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Thread: Kodak ISO Max 400

  1. #21
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    Originally posted by Shadus


    Agree.
    However, using a tripod will solve part of his problem here. As he's taking action photography. Hence, using a tripod will get him sharp static objects. But for those moving ones, it'll still be blurified

    Only solution -> Fast lens, Fast film, hope its sufficient.
    In such situations, a tripod will not help at all, unless you are shooting night scenes of inanimate objects. In this case, the performers are moving.

    Also forgot to add in my reply above that this unintended effect is also caused by 'front curtain flash'. The flash froze the object, but because of the slow shutter speed, there are also effects of camera shake, motion blur and ghosting of the subject all on one frame.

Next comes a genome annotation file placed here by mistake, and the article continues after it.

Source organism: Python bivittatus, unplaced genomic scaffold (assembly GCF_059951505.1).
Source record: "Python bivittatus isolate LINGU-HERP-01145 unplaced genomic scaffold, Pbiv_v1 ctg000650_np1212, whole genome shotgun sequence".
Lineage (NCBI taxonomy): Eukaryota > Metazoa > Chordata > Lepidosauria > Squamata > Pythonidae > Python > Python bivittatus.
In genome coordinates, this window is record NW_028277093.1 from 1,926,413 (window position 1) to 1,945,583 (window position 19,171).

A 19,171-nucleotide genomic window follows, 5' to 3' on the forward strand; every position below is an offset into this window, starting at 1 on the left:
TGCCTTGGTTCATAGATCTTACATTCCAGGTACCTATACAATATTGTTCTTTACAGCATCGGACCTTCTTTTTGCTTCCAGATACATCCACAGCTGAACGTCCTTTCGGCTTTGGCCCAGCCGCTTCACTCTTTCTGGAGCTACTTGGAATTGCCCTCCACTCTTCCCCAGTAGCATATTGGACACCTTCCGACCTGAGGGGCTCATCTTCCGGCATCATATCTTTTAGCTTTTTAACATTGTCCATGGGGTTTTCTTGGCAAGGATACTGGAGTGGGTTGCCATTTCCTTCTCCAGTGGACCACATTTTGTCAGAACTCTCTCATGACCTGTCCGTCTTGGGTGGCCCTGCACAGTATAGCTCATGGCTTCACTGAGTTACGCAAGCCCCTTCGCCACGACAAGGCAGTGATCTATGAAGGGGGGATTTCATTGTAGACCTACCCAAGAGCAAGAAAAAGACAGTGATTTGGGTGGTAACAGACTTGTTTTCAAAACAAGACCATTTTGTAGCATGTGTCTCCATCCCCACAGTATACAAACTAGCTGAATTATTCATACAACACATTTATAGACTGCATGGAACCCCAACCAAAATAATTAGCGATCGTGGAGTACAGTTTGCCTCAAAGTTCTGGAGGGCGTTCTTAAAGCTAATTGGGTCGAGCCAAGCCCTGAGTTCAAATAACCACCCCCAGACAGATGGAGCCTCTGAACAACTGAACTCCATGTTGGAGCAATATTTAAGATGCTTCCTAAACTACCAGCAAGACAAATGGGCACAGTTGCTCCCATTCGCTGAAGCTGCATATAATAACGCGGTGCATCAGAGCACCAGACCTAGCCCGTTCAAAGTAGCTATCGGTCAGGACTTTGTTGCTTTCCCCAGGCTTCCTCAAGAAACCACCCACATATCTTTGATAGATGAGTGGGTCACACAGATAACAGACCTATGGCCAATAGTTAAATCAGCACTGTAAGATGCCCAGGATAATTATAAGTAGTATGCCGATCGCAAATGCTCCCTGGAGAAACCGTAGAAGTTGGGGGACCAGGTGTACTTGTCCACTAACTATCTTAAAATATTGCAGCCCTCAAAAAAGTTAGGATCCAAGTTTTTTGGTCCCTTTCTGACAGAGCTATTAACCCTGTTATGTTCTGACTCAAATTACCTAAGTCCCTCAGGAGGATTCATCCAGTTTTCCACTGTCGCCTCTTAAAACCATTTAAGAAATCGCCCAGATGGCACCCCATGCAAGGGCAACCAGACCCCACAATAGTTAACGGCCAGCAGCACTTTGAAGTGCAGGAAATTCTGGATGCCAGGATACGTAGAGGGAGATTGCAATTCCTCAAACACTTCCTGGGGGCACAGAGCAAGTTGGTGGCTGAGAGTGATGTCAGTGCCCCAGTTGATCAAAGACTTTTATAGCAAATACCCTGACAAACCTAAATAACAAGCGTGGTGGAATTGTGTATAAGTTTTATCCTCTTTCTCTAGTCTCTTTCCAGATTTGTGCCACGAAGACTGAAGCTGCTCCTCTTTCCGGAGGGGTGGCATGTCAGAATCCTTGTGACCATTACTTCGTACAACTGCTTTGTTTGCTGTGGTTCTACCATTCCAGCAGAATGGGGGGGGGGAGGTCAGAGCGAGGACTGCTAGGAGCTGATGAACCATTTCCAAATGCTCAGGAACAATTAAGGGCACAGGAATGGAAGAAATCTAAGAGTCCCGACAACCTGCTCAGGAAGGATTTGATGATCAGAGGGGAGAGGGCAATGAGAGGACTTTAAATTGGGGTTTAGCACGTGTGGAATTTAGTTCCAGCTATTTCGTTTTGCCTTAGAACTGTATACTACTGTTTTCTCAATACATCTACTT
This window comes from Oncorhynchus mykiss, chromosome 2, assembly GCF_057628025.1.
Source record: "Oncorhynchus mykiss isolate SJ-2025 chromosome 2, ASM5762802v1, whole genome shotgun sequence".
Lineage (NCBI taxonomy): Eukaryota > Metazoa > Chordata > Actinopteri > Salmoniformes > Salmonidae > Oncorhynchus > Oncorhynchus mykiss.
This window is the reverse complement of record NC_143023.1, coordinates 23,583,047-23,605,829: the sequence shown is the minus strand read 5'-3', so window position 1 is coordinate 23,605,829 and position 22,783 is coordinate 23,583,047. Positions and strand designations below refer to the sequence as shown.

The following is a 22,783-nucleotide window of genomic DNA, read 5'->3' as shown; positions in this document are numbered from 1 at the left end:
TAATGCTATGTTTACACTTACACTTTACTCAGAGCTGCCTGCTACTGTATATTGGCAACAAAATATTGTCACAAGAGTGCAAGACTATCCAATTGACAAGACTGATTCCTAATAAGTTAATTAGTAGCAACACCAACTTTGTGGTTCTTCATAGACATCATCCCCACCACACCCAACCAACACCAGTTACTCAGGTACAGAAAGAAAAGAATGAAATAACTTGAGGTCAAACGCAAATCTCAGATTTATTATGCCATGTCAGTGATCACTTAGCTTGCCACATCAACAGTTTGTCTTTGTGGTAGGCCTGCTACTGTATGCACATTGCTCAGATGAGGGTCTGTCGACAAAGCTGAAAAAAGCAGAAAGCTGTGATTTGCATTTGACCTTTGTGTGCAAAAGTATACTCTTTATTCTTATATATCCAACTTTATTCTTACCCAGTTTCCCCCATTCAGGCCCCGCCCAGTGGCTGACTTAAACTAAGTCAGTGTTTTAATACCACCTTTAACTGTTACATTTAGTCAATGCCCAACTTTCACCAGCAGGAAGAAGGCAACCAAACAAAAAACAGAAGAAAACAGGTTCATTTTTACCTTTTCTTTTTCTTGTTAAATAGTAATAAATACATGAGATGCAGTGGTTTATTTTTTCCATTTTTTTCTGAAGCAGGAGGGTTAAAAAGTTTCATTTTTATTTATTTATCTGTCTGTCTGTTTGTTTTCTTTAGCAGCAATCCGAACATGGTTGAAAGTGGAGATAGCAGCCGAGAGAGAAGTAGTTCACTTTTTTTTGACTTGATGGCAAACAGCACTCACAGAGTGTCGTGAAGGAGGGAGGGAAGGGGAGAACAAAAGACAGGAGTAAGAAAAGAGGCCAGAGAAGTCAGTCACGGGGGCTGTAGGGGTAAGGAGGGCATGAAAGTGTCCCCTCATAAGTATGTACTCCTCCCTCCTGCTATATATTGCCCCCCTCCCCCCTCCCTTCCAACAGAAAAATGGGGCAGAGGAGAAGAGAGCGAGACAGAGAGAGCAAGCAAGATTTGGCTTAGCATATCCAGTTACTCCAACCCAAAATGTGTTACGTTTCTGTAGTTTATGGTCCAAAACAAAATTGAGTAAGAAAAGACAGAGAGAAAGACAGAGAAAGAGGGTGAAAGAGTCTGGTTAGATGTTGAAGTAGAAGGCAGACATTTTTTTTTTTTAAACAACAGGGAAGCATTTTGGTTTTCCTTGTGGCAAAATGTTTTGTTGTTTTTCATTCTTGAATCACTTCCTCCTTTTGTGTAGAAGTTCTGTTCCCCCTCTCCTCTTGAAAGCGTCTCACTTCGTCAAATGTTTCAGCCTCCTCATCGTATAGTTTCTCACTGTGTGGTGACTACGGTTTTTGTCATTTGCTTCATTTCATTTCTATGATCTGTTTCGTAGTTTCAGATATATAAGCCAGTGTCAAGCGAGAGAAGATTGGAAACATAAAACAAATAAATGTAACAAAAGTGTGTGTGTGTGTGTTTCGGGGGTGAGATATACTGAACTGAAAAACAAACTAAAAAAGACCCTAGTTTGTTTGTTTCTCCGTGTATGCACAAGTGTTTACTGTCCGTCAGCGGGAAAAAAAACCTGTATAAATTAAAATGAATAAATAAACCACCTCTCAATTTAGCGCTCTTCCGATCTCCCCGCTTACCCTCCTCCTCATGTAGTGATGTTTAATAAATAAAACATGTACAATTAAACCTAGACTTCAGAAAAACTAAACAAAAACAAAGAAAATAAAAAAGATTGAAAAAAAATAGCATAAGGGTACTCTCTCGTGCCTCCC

Regards
    CK

  2. #22

    Default Re: Re: Re: Kodak ISO Max 400

    Originally posted by ckiang


    Huh? 1/400s is definitely NOT the slowest you can go on ISO 400. It's the slowest you can go on 400mm lens. The lowest hand holdable shutter speed does not have anything to do with the ISO rating of the film.

    In such low light situations, the best bet is to use a high speed film like the Press 800 you mentioned and fast lenses (e.g. f/2.8 and faster).

    Regards
    CK
    hehee... pai seh... got mixed up with the 1/focal length...

  3. #23
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    I am using a Canon zoom lens of 28-80mm. Where to get a faster lens for my Canon EOS 500N?

  4. #24

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    Originally posted by makan007
    I am using a Canon zoom lens of 28-80mm. Where to get a faster lens for my Canon EOS 500N?
    You asked a very dangerous question

    This is where all the evil starts...

  5. #25

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    Originally posted by Shadus


    You asked a very dangerous question

    This is where all the evil starts...

  6. #26
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    Originally posted by Shadus


    You asked a very dangerous question

    This is where all the evil starts...